The teacher of the writing course I am taking likes to peruse all the literature about what helps students learn better and occasionally, if it seems helpful, pass it on to students. Interleaving is something he is passing on with the hope it will help someone. Robert Bork, a psychologist, applied the word to learning and memory.

I’m earnest about marking up books with a yellow marker and taking prodigious notes. Bork would probably consider that a wasteful use of time. Better to wait after class, or at home after closing the book, and write down notes about what you remember, and after doing that, quizzing yourself.

A lot of people I know just do one form of exercise instead of cross-training. Friends get injured at work; when you think as active as they are, it could never happen. Bork is a believer in intellectual cross-training. Patrick Barry, my MOOC teacher, expresses it like this:

”The cognitive work it takes to switch subjects has been shown to produce much deeper and longer-lasting comprehension. You can think of this process as a form of intellectual cross-training, in which your mental muscles become stronger and more flexible, because they are regularly stretched in different ways.”

Applying this to writing means write more than one thing at a time, regularly switching back and forth, giving the mind a chance to rest or space itself. My brother-in-law goes to bed with a difficult problem in mind, having wrestled with it for hours, having the answer shortly after waking up.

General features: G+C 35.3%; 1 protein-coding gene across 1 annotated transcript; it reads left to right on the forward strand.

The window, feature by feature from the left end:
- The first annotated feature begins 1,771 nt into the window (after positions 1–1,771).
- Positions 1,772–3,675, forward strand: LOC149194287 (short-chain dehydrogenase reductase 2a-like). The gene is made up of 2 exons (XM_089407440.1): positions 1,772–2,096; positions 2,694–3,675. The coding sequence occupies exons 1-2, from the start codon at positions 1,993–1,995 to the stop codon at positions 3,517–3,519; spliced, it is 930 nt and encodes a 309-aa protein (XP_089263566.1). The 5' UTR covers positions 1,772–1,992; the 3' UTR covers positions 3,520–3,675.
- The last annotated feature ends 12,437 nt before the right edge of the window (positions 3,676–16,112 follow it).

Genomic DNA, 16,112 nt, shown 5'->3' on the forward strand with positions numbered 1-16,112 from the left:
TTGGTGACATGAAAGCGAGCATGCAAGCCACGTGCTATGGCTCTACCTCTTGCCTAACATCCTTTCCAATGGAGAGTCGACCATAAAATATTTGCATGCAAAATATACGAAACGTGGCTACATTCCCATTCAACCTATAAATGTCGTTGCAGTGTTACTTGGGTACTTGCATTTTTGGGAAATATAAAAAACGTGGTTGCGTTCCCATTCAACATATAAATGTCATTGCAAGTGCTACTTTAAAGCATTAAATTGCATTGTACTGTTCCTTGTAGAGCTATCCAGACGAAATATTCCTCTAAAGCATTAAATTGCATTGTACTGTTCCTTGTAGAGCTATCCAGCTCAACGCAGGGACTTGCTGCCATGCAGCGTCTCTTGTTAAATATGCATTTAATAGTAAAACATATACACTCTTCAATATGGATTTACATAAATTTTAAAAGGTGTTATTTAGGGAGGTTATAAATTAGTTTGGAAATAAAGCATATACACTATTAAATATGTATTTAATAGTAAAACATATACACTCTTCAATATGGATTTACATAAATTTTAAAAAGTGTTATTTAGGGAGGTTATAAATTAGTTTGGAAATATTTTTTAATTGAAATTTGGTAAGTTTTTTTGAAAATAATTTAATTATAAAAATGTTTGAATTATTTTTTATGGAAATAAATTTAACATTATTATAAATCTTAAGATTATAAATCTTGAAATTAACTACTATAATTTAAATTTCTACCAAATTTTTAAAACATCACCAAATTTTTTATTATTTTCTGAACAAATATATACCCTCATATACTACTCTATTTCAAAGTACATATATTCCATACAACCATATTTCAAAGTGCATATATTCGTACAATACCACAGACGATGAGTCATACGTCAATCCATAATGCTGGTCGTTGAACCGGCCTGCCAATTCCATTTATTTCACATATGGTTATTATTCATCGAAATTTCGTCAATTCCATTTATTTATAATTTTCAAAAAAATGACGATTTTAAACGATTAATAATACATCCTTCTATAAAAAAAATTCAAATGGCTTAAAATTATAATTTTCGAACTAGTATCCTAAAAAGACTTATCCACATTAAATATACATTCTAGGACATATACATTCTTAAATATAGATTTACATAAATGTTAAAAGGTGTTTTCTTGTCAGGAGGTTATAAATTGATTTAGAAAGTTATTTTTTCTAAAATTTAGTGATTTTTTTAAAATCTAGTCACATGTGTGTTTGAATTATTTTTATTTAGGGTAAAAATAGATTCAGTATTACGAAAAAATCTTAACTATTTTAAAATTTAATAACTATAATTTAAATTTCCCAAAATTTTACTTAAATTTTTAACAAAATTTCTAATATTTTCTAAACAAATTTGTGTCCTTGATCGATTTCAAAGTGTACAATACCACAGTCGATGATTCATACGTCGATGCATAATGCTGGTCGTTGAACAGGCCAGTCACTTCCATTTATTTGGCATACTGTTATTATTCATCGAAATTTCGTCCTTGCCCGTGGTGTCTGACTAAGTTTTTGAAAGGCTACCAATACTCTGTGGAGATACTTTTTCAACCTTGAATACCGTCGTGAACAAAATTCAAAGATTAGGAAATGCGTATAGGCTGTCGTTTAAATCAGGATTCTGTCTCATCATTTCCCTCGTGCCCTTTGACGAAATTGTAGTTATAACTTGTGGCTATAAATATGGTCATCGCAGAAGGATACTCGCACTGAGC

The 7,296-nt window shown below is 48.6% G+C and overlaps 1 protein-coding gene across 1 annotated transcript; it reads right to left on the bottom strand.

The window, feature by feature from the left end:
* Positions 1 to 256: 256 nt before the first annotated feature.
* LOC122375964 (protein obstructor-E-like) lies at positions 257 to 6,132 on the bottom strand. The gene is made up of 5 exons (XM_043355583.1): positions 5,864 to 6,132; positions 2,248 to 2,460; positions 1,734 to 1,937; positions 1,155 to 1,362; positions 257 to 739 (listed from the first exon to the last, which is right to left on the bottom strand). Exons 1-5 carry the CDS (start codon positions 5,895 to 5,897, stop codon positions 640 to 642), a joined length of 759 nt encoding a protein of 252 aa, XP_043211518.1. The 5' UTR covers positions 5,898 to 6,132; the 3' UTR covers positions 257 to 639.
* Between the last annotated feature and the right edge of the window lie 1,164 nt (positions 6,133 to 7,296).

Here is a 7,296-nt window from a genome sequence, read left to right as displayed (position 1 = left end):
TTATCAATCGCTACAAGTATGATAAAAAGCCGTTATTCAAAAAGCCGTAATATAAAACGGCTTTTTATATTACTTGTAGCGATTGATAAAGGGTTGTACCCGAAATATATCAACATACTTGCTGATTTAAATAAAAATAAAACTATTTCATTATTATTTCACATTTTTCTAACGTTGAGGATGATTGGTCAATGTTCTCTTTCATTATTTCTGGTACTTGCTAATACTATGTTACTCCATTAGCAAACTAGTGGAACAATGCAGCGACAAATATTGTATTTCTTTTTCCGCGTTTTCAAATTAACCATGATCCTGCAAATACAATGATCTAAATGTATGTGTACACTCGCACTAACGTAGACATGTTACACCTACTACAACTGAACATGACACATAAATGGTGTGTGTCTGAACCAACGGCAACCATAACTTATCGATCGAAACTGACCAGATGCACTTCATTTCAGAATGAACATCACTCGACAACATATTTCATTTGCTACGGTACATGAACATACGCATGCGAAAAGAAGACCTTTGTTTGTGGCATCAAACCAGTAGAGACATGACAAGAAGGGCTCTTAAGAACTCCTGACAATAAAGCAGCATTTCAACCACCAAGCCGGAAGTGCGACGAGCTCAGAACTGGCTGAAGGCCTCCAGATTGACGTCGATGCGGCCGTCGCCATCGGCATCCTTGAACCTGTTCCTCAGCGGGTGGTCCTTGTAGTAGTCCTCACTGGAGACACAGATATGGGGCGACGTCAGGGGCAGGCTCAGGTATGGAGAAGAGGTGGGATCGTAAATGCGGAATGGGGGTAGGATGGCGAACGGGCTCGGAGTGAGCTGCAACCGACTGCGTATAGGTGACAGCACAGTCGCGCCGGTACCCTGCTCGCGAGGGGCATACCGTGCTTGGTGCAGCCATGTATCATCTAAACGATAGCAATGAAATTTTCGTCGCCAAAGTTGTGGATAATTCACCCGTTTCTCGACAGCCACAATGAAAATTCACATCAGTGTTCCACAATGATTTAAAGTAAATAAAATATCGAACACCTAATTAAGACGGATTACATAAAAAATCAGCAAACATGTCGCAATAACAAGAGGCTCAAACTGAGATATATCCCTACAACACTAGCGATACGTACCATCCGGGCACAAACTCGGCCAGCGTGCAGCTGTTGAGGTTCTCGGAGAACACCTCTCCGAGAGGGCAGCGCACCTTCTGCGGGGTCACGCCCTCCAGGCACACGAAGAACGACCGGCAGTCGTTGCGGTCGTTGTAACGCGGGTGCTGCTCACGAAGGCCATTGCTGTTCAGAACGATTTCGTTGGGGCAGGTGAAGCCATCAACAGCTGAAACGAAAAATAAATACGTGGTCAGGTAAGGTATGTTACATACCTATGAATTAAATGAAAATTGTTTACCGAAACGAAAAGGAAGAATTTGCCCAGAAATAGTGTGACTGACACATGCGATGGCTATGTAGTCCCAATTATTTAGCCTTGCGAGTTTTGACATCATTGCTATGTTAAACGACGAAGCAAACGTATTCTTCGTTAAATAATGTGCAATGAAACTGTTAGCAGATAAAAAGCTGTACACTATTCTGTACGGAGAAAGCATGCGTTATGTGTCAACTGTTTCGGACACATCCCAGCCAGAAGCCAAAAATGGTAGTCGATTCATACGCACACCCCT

The caveat, though, is the thing you switch to should be related to what your switching from in some way. It should be similar.

I get my wife to quiz me on subjects I am studying, subjects I think I gained a bit of proficiency. What I find is maybe I don’t know as much as I thought I knew. Same with writing these blogs. Until I write out, trying to explain what I’ve learned to others, it becomes apparent I don’t know as much as I thought I knew. Sometimes just piling the information in the brain works no mental muscles. Does nothing to help you recall it.

Looking at the photo above might generate some questions like: what is blocking in relation to interleaving. At the bottom of the page are footnotes on the subject of interleaving 1, if you want to know more about the subject.

  1. Pan, Steven C. “The Interleaving Effect: Mixing It Up Boosts Learning.” Scientific American, 4 Aug. 2015, Accessed 26 Dec. 2020.

    InnerDrive. “Interleaving Your Teaching.”, Accessed 26 Dec. 2020.

Leave a Reply

Please log in using one of these methods to post your comment: Logo

You are commenting using your account. Log Out /  Change )

Facebook photo

You are commenting using your Facebook account. Log Out /  Change )

Connecting to %s